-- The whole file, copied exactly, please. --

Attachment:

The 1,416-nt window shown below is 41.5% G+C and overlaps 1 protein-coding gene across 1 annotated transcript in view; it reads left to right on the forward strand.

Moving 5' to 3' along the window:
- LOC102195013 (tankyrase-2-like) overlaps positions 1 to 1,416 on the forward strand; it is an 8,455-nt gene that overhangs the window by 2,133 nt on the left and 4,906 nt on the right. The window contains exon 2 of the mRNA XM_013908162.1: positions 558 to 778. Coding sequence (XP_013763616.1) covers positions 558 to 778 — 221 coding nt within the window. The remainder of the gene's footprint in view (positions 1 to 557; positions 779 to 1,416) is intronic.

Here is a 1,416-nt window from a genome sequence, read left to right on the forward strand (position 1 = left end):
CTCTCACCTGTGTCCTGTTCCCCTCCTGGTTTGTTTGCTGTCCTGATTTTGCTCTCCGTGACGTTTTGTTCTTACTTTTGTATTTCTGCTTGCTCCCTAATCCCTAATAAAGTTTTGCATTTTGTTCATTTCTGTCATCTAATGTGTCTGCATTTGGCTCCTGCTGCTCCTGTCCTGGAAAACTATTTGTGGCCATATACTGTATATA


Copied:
The 1,416-nt window shown below is 41.5% G+C and overlaps 1 protein-coding gene across 1 annotated transcript in view; it reads left to right on the forward strand.

Moving 5' to 3' along the window:
- LOC102195013 (tankyrase-2-like) overlaps positions 1 to 1,416 on the forward strand; it is an 8,455-nt gene that overhangs the window by 2,133 nt on the left and 4,906 nt on the right. The window contains exon 2 of the mRNA XM_013908162.1: positions 558 to 778. Coding sequence (XP_013763616.1) covers positions 558 to 778 — 221 coding nt within the window. The remainder of the gene's footprint in view (positions 1 to 557; positions 779 to 1,416) is intronic.

Here is a 1,416-nt window from a genome sequence, read left to right on the forward strand (position 1 = left end):
CTCTCACCTGTGTCCTGTTCCCCTCCTGGTTTGTTTGCTGTCCTGATTTTGCTCTCCGTGACGTTTTGTTCTTACTTTTGTATTTCTGCTTGCTCCCTAATCCCTAATAAAGTTTTGCATTTTGTTCATTTCTGTCATCTAATGTGTCTGCATTTGGCTCCTGCTGCTCCTGTCCTGGAAAACTATTTGTGGCCATATACTGTATATA